I heard on the radio yesterday that Ford is going to build just one model of each car for everyone. Their reasoning is that they will save money by building fewer vehicles. I’m sure that they will have some variation, like safety and pollution features; LHD and RHD. How do you think that this will work out for them? Does anyone have more information?
I don’t have any info about this, but it sounds like a good idea.
All the car companies have been doing this for years, with varying degrees of commonality and success. Remember the Chevette? Various versions were built world-wide by different GM divisions. The Ford Escort? Both US and European versions, but the US version was watered down. The original Focus was very close to the European version. So this is not really new, but it does sound like Ford’s going to be better about getting the same versions everywhere.
I believe it’s the Fiesta, which has been touted as a fun but economical car.
This is really old hat by now! Japanese companies perfected this some years back; they configured each car to meet the basic global needs and added modofications with respect to local safety and emission controls to suit local needs. The Yaris with its instrument pod in the middle of the dash stresses the need to cut cost by having only one dashboard for both left and right hand drive.
Ford has had some success; the Escort, as pointed out, was built in many countries. In SE Asia it was sold as the Ford Laser, and this model still had a carburetor in 1999.
My friend in Venezuela drove a Colombia-made Mazda 323 which had no seatbelts in the back, and vitually no emission controls; all to keep the cost down!
The new Ford Fiesta will be manufactured in the US and Mexico, and probaly also Brazil, and will differ very little from the British and German-built model. Just as the Saturn Astra was virtually indistinguishable, except for the power plants, from the European version built in Belgium.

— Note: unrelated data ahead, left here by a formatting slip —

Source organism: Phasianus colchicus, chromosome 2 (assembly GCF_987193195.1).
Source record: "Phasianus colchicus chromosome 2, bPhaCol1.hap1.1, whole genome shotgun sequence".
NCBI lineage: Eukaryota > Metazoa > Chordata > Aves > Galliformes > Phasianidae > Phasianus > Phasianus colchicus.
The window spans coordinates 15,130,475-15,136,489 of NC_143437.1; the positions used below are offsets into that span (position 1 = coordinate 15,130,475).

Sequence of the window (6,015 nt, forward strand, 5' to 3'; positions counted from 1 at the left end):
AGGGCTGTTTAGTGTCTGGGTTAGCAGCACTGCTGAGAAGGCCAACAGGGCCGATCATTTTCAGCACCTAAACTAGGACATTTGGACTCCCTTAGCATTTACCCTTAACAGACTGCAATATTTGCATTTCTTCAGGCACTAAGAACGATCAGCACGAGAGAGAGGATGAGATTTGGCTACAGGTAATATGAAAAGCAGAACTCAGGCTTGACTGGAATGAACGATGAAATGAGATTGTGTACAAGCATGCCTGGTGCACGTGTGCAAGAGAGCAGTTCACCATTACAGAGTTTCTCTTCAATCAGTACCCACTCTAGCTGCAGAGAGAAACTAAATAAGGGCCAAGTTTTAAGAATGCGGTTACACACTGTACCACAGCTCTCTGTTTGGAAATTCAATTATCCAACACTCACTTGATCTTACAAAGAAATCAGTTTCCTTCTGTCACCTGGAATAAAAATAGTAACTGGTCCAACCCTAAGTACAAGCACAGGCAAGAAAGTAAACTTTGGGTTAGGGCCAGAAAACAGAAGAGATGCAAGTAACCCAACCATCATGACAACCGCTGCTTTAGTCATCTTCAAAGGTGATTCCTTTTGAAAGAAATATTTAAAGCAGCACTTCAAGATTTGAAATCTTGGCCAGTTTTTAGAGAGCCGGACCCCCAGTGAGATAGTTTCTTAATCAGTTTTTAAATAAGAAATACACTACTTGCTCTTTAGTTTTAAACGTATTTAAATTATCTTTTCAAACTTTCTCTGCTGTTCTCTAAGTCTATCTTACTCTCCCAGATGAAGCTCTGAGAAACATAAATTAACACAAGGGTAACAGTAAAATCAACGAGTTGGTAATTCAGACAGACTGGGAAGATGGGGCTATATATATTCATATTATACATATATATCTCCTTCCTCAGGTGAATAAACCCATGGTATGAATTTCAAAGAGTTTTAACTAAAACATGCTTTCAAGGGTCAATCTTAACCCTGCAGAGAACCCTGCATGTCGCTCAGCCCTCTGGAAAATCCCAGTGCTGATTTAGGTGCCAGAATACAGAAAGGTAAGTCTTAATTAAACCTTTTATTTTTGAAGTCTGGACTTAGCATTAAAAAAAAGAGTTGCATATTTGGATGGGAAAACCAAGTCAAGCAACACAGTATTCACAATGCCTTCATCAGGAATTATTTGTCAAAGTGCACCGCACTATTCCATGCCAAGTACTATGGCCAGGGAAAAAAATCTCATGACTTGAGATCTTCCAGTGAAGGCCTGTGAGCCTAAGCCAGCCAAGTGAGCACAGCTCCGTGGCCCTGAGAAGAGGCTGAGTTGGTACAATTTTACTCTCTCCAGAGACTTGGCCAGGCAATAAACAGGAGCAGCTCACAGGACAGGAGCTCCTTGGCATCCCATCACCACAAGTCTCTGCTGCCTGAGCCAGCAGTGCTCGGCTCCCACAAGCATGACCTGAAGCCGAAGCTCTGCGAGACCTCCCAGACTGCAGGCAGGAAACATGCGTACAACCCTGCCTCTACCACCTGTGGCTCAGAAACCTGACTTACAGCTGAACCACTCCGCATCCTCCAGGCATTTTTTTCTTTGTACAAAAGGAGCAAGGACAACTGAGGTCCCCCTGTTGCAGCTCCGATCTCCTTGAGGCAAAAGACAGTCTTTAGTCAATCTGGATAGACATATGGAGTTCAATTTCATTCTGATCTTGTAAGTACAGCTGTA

These are all good examples, but the impression I got is that it will be much wider than previous attempts. To the greatest extent possible, they will be identical. So, maybe the Saturn Astra will be available with the 2.0CDTi diesel…
Agree; the Saturn product development budget was so miniscule that they only changed the grill (badge engineering), and offered the midrange engine. In Europe, GM cars, such as Opel and Vauxhall are available with 4 different engines. The Corsa I rented had a 1.4 liter 4, the others were a small diesel and a larger 4 and a turbo version. The Ford Focus is also offered with 4 different engines in Europe, including a diesel and a turbo version of the gas engine.
Since European safety and emission standards now exceed those in the US (more stringent) we will see more straight off the line models coming to North America. Frank Stronach of Magna has big plans for Opel and Vauxhall. My gues he will make a deal with Pensky to sell the complete line of Opels in the US under the Saturn name, but name only. These cars will be pure Opel, and they will also be made in Russia under a joint license. I would stay away from the Russian versions for a while.
World safety and emission standards are converging, and that will make it easy for manufacturers to standardize models and only offer local modifications to meet specific demands. For instance, Canadian models of US cars need stronger bumpers (they did not go along with Reagan’s rollback), stronger child restraint anchors and daytime always-on headlights.
The one area that still won’t be completely common is engines, especially diesels. The EPA specs for diesels are much tougher here than in Europe.
As long as the Fords and Government Motors models are from Australia, great. They get all the fun ones over there.
It’s about as good an idea as Kellog making one cereal . . . or Dell making one PC . . . . or Levi making one pair of jeans . . . you know what I mean? Consumers desire their own “personal” vehicle, certainly it would save money for Ford, but it would put them out of business. Rocketman
Agree; European cars emissions will be measured in grams of CO2 per kilometer, while in North America it will be parts per million. However, Mercedes and Volkswagen have proved they can easily meet North American diesel standards. I don’t think Fiat will have any problerms selling their diesel engines in the US.
As European, Japanese and North American standards tighhten up there will soon be the equivalent of one world standard.
I think that they will still have options for all of their cars, but the basic car - body, engine(s), drive train - will be available everywhere.